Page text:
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(From the book "Astrology for Lovers" by Liz Green)

The Libra Myth

There are lots of myths and fairy tales about marriage and its problems, and all these have some bearing on Libra.  But there is a Greek myth which can help us get some insight into what Libra's real life journey is about.  The Greek myth of Tiresias, the blind prophet, also has some relation to Libra.  It's a curious myth, and we'll deal here with only part of it, the part that really pertains to our curious subject. 

Tiresias, because he has the favour of the goddess Hera, is given the chance to observe a miracle:  two serpents coupling in the goddess' sacred grove.  He asks the goddess which of them experiences the greater pleasure; and because she cannot answer, she grants him the boon of spending part of his life as a woman, so that he can experience both.  At the end of this ritual of transsexual initiation, he returns to his male form and is called before Zeus and Hera and asked which experiences the greatest pleasure - male or female.  At first he tries diplomacy, because whichever answer he gives he knows he is bound to offend somebody.  But eventually he tells the truth - that the female experiences the greater pleasure - whereupon Zeus, furious at this insult to masculine vanity, strikes him blind.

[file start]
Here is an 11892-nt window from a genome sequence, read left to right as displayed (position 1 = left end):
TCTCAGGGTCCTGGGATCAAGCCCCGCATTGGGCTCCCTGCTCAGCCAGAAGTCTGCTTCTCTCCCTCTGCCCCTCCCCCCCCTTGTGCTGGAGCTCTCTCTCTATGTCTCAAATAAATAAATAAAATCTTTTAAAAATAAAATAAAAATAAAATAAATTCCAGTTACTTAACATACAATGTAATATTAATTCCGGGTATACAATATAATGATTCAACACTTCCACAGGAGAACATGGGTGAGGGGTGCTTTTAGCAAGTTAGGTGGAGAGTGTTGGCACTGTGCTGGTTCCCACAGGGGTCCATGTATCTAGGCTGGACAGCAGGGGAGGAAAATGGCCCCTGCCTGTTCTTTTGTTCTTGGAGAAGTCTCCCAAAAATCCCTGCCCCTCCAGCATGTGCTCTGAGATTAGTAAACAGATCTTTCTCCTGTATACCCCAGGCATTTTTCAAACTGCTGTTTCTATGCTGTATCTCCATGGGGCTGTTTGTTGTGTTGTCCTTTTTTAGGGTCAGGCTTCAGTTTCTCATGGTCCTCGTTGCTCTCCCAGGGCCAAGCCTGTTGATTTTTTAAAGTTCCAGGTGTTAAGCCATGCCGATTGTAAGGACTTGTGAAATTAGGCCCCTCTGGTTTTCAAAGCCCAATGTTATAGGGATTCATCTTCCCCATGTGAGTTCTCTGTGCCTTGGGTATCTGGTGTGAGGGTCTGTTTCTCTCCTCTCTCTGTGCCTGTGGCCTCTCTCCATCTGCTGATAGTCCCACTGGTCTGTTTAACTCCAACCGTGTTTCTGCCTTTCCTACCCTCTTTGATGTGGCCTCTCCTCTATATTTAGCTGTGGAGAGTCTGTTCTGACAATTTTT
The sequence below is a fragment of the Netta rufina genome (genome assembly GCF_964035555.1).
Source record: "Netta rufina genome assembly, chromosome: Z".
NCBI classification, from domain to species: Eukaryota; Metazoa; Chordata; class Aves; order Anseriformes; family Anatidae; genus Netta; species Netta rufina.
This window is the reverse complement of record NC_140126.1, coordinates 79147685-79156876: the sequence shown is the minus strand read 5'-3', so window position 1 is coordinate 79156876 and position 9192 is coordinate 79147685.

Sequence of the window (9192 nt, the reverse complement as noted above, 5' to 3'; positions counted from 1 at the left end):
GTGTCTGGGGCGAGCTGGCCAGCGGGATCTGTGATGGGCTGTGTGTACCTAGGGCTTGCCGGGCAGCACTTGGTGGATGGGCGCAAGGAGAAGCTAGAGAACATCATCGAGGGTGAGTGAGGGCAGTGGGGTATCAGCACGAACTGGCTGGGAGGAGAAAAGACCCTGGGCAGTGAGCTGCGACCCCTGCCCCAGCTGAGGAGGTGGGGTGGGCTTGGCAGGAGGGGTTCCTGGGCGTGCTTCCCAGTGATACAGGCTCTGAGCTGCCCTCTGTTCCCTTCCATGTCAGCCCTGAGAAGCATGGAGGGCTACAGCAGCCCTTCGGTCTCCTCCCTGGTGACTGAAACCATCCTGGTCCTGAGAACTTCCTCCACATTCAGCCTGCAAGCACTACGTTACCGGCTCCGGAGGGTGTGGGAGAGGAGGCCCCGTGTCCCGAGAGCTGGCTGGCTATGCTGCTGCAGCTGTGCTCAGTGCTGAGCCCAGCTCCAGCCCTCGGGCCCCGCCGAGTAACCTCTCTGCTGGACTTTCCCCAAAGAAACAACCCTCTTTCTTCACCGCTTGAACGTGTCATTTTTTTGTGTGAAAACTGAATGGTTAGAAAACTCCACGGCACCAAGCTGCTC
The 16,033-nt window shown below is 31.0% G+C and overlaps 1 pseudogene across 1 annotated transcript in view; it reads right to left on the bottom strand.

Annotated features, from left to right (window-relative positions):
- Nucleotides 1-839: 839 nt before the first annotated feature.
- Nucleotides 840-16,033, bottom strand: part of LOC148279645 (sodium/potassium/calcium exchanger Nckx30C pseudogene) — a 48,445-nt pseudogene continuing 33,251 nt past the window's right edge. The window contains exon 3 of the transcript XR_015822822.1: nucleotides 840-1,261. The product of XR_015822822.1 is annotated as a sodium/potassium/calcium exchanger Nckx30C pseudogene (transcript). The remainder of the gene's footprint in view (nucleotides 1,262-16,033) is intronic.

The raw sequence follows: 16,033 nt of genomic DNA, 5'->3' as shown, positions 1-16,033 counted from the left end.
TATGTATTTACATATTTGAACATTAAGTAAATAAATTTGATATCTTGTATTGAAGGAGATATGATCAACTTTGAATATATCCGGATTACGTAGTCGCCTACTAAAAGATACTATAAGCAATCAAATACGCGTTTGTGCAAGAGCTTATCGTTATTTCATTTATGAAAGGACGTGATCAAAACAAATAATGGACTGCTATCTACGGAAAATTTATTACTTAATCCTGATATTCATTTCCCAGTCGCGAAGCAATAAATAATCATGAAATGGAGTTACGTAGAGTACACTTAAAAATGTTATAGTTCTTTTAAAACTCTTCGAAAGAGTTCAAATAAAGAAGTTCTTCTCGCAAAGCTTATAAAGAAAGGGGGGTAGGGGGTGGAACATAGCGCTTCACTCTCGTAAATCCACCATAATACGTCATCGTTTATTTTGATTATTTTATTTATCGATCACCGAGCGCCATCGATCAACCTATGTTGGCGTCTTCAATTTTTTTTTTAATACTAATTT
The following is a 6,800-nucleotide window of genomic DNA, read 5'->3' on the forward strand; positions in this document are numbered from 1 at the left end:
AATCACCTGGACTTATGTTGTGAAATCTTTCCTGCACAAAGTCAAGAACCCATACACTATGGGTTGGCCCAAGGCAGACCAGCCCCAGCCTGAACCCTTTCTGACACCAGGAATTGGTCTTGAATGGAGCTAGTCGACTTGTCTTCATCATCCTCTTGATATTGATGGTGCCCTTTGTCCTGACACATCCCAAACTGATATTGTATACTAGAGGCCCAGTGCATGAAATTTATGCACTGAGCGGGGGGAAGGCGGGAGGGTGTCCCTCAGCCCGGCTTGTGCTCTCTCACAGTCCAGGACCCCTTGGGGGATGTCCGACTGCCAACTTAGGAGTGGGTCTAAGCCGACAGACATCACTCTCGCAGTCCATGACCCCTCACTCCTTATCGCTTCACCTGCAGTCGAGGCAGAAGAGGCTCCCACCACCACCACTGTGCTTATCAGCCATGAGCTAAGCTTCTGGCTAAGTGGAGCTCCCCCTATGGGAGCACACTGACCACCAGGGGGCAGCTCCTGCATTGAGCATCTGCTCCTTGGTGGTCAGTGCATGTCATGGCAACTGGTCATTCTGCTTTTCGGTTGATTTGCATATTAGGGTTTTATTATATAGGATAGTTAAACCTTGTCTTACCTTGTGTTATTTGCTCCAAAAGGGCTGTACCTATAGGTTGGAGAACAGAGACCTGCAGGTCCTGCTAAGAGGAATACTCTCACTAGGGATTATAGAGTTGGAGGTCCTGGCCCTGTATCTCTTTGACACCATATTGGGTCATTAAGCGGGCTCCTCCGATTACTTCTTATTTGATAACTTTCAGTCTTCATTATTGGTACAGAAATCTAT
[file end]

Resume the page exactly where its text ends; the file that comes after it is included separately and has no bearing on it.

Now, blindness in Greek myth is often a symbol for inner sight.  All the great prophets and bards are generally represented as blind, either in one eye or both.  Oedipus, when he makes his great discovery about his origins, strikes himself blind - that is, he sees inwardly at last.  So, for Tiresias, the result of his experiences is that he now has inner sight, and becomes a prophet. 

What has this got to do with Libra?  Well, it's the polarity.  Male and female are as enigmatic a pair for Libra as good and evil, or perfect and imperfect.  It's a curious thing, but many Libran men have a great appreciation of the feminine side of life - beauty and culture, the arts, harmony, relationship.  Not that they're effeminate.  In fact, this touch of the artist often makes them devilishly attractive to women.  But it's as though the need for balance means, among other things, that they're trying to balance the sexes as well, within themselves.  That's where Tiresias comes in - he tries out both.  Some Librans, of course, do this literally.  More often it's in a psychological way - an interest in women and in the feminine things of life.  And many Libran women possess an unusual share of masculine gifts - a fine intellect, the gift of strategy, of statesmanship, of organization.  Margaret Thatcher, with the sun in Libra, is an excellent example.  Her manner is completely feminine; she's always diplomatic and soft-spoken and subtle.  But her mind can function with as much strength and clarity as society has traditionally thought only men's minds could.  Whether she's hated or loved, whatever one's political persuasions, this aspect of Libra is evident in her character.  Many Libran women have this gift of clear sight and logic and intellect, and need some sphere of life where they can put their gifts to use beyond the sphere of home and family.  And there's Tiresias again - playing both sides of the fence. 

We should remember that this isn't a sexual issue in the physical sense.  It has to do with qualities of mind - for with Libra we're





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